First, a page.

Despite this constant barrage from space, the Moon's present-day erosion rate is still very low—about 1/10,000 that on Earth. Wind and water on Earth are far more effective erosive agents than is meteoritic bombardment on the Moon. For example, the Barringer Meteor Crater (shown in Figure 8.17) in the Arizona desert, one of the largest meteoroid craters on Earth, is only 25,000 years old but has already undergone noticeable erosion. It will probably disappear completely in a mere million years, quite a short time geologically. If a crater that size had formed on the Moon even 4 billion years ago, it would still be plainly visible today.

Figure 8.17 The Barringer Meteor Crater, near Winslow, Arizona, is 1.2 km in diameter and 0.2 km deep. Geologists think a large meteoroid made it about 25,000 years ago. The meteoroid probably was about 50 m across and weighed around 200,000 tons.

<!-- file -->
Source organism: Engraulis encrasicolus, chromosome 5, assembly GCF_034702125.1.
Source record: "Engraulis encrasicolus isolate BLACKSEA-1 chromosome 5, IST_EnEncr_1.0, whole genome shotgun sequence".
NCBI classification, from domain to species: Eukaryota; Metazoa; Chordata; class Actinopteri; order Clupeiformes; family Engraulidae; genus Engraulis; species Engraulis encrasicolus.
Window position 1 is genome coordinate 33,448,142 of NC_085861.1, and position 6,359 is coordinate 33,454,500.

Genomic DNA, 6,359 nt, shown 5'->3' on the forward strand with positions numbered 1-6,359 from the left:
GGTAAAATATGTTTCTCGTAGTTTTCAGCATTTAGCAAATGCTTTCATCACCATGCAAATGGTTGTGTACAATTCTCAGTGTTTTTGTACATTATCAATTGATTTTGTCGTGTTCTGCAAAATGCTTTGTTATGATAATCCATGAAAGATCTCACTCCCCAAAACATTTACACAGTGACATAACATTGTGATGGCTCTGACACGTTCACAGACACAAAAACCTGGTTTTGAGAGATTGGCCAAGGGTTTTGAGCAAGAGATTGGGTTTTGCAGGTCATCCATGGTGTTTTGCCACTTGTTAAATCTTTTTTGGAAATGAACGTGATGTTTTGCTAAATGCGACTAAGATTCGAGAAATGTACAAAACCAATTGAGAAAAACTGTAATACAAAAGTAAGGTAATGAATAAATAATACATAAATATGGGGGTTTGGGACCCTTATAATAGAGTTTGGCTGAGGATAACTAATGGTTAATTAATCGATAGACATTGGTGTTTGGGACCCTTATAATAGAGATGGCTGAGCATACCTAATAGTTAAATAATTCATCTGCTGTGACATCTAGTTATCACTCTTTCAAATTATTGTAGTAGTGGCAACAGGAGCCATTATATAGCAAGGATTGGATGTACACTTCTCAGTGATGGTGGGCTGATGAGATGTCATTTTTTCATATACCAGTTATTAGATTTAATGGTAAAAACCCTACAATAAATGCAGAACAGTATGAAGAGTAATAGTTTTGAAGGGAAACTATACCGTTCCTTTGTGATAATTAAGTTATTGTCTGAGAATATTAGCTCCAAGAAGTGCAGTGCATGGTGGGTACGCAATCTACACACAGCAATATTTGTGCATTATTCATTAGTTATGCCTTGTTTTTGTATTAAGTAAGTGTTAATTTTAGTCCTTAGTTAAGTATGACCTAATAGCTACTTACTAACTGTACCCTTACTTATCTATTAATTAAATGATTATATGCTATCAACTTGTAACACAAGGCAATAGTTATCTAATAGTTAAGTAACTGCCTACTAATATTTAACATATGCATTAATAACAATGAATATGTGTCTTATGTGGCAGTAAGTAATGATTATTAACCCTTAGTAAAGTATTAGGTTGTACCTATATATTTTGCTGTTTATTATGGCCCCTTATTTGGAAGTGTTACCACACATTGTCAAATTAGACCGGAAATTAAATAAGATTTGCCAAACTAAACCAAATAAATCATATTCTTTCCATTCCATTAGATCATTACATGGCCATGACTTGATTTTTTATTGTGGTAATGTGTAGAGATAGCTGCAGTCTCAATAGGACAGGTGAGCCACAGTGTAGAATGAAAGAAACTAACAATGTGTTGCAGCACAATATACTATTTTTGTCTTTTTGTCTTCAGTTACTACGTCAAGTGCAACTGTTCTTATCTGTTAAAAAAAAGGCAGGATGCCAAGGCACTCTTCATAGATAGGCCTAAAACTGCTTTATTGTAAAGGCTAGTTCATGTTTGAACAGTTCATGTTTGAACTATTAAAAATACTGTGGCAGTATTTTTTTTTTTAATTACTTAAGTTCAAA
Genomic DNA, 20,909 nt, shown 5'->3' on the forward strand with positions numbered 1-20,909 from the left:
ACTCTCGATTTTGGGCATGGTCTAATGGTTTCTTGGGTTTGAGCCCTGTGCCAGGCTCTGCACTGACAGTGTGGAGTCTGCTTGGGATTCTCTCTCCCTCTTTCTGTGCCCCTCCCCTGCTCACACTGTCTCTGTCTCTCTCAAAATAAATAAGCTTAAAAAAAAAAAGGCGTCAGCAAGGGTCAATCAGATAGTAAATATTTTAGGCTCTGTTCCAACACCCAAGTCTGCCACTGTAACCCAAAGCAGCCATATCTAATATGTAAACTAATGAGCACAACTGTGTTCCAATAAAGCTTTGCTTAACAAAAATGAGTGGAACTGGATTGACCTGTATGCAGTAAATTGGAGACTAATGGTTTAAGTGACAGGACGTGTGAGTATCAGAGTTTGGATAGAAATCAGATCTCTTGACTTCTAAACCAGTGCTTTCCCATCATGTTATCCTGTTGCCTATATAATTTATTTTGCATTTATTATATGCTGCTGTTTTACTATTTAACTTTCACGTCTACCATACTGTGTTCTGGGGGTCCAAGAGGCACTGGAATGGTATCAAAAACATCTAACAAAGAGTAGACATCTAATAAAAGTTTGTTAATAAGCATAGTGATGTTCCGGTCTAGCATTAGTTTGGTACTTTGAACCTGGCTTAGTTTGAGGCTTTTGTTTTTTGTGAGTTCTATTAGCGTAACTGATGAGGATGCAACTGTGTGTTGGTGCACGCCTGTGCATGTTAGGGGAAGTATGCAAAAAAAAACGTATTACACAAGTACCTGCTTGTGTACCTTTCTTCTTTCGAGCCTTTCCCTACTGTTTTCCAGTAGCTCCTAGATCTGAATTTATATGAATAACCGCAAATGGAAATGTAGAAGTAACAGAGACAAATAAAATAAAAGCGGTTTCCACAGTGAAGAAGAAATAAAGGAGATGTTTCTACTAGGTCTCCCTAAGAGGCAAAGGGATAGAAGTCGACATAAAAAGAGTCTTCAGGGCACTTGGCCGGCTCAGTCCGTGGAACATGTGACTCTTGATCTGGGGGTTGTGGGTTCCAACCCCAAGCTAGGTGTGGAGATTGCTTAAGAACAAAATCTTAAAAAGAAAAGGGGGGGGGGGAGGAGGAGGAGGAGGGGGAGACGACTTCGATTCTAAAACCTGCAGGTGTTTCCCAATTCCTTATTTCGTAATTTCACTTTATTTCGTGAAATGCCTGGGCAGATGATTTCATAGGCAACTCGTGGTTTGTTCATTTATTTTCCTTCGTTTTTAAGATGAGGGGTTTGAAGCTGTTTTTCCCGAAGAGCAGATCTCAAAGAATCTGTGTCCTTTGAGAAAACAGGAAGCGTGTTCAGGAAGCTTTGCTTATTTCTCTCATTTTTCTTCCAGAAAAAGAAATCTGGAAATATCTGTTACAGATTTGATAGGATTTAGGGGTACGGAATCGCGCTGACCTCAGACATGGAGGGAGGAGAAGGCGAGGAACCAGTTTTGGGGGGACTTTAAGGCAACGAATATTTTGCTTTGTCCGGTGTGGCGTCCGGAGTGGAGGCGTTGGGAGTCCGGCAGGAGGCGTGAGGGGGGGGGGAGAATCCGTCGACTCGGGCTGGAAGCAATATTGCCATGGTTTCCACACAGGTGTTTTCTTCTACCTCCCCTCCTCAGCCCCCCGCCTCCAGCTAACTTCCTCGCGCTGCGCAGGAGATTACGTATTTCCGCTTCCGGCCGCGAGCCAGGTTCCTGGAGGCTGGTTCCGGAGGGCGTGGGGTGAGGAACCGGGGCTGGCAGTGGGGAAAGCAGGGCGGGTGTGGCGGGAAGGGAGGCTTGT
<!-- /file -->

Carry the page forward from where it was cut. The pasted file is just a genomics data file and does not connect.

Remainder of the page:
When the Apollo astronauts visited several lunar sites and brought back rock samples, it became possible to measure the ages of the highlands and the maria using radioactive dating techniques, and astronomers can now use the known ages of Moon rocks to estimate the rate of cratering in the past. The highlands are typically more than 4 billion years old, whereas the maria have ages ranging from 3.2 to 3.9 billion years. Thus the much more heavily cratered highlands are indeed older than the less cratered maria, but the difference in cratering is not simply a matter of exposure time. Astronomers now believe that the Moon, and presumably the entire inner solar system, experienced a sudden sharp drop in meteoritic bombardment about 3.9 billion years ago. The highlands solidified and received most of their craters before that time, while the maria solidified afterward. The rate of cratering has been roughly constant ever since.